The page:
An expat friend of ours was having trouble getting his agent from the manpower company to stay on-task in helping him at the Qatari immigration department. After several attempts at re-directing this guy nicely, he had to get Arab on his @#% and yell. This attracted the attention of an elderly Qatari gentleman standing next to him in line. He asked our friend what the problem was and he kindly explained to the man that he’d been denied a housemaid visa, etc. and on top of it all this guy from the manpower agency wasn’t staying on-task. So the Qatari man decided to help him. They cut to the front of the line and pled his case together to the immigration officer. All the Qatari man did was say, “Look! He’s an American Muslim. Give him a housemaid!”….and poof! They granted him the visa!!!!

It’s crazy because he had rehearsed all of his legitimate reasons why he needed them to give him another maid visa; the wife works, they have so many children, etc…. None of that mattered. Just that they were an American family, who had converted to Islam. WOW.

Saturday, October 29, 2005

Rules? Say What?

I despise how everything we do in the States is regulated/legislated. We really are a "rules-oriented society". A lot of that is driven by the threat of lawsuits I suppose.

Here in Qatar, the rules are very few, and the ones that exist are certainly not written down!

I find this to be a refreshing break from the insanity of American society. However, I am also experiencing culture shock. I love it and am maddened by it simultaneously!

For example, some of the things that are difficult for me as an American to adjust to living here (even after almost 2 years) include;

Driving; people here drive wherever they want to, whenever they feel like it.


… pass you on the left while you are starting to make a left turn (CRAZY!).

… drive across the median because traffic is not moving fast enough for their personal taste (when in my reality as a driver accustomed to traffic because I am from a big city in the states, I perceive that traffic is flowing and fine).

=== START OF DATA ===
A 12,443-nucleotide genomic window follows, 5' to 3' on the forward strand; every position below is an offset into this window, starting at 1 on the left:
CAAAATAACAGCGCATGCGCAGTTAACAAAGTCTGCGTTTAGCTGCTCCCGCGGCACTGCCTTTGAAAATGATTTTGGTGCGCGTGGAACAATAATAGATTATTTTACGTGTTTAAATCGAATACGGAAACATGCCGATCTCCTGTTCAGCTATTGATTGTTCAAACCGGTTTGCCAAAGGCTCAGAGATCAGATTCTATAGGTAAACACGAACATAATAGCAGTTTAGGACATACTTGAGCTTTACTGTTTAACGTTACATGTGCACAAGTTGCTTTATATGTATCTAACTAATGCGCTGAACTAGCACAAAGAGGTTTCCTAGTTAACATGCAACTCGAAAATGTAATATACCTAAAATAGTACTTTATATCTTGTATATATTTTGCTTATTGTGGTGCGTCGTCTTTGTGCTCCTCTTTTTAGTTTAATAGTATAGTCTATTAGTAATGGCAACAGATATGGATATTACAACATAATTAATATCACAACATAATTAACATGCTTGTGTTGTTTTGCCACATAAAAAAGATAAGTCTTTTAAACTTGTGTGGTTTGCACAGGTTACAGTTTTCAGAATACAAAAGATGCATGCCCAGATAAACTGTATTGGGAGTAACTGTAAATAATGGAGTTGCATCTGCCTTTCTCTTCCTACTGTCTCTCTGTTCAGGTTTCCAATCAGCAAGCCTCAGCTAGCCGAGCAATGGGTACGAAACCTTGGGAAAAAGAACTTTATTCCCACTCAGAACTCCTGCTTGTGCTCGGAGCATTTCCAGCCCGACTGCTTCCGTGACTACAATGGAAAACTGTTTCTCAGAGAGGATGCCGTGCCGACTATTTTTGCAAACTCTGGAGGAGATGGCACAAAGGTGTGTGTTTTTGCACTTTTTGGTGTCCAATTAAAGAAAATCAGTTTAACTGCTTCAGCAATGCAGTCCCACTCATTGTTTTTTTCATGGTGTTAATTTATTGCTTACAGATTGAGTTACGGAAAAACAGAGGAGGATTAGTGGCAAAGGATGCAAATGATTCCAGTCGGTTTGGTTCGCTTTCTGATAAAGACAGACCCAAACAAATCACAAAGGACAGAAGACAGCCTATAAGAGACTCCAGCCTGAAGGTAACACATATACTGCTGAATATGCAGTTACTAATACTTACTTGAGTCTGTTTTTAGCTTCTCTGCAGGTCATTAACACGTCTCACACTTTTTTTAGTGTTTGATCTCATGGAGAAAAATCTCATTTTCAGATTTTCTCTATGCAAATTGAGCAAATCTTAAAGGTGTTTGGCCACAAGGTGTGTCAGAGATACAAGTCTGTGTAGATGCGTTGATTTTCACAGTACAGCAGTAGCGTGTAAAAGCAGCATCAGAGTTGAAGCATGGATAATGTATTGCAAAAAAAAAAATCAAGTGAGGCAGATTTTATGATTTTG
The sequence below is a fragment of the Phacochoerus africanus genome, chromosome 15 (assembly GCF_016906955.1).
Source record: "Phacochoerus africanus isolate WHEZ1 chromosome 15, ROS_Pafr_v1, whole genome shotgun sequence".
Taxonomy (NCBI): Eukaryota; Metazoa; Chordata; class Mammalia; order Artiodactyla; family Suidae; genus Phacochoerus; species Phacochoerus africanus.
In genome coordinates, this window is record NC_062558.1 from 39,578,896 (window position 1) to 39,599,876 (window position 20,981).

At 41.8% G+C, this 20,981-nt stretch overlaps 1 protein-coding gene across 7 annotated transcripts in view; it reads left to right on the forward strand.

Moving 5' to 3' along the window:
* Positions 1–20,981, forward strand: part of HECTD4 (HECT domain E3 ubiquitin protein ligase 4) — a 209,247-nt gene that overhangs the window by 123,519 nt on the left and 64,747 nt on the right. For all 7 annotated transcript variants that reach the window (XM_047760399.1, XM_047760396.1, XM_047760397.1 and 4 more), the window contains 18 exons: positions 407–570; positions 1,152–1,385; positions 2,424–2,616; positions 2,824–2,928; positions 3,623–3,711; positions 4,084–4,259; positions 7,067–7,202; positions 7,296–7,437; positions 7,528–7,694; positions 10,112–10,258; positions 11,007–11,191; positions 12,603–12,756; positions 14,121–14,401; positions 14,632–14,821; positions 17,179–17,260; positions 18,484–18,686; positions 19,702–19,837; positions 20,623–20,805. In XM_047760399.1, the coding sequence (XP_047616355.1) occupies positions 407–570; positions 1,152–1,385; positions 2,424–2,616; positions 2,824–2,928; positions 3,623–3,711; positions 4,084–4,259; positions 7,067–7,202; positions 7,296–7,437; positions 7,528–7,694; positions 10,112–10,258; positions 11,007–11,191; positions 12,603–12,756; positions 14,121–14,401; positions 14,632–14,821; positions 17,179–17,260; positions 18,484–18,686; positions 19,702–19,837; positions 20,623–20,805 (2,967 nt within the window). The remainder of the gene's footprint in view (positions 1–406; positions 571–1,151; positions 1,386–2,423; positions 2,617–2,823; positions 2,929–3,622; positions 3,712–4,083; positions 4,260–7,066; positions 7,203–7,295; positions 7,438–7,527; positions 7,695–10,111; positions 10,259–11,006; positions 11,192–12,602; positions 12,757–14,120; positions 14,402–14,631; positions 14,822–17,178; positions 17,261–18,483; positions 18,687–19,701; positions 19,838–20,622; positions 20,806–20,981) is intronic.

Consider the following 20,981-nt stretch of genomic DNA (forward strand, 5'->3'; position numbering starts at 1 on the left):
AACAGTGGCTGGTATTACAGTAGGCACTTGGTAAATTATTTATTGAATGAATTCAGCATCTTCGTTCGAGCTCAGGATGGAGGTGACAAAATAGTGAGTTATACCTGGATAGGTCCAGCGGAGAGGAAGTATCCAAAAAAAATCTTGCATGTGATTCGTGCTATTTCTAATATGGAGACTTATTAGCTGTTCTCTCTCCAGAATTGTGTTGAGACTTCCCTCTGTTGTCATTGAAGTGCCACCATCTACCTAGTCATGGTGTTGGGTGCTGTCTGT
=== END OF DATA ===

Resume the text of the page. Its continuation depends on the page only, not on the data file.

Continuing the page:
… speed constantly.

…don’t’ put children in seat belts, let alone in the back seat, or in a car seat, EVER.

… pack 15 people into a vehicle that is only supposed to hold 8 people.

Everything here is communicated by word of mouth.

It doesn’t matter what the truth is; only how things appear. Reputation/saving face is more
than telling the truth. I have realized that as an American, I feel that the truth is the bottom line. In American culture, the truth is golden. It is so different here. I frequently find myself feeling like people are deceptive/superficial. However, I am slowly realizing that perhaps this is my culture talking.

There is no new employee (or any employee) orientation handbook at work.

There are no written rules and regulations/policies and procedures at work.

There is no policy or system of checks and balances at work. (like to empirically check to ensure that everyone is doing their job correctly, ethically, etc.).

Eveything must go through "the chain of command" at work. If you skip a person in the chain, you are a troublemaker. You must think you are hot stuff. You must think you have wasta (connections), which is an immediate slap in the face (makes them look bad) to whomever you have skipped in the chain of command.

It's bad to have big, good ideas, especially if they involve changing anything for the better, because that will make the people above you in the chain of command look bad because it wasn't their idea! (*As an American, I find this one extremely difficult to swallow. We come from a society where we are rewarded in our careers, especially in the field of education, for new ideas, for changing things for the better, etc.).

There is not a written job description for anyone's position at work.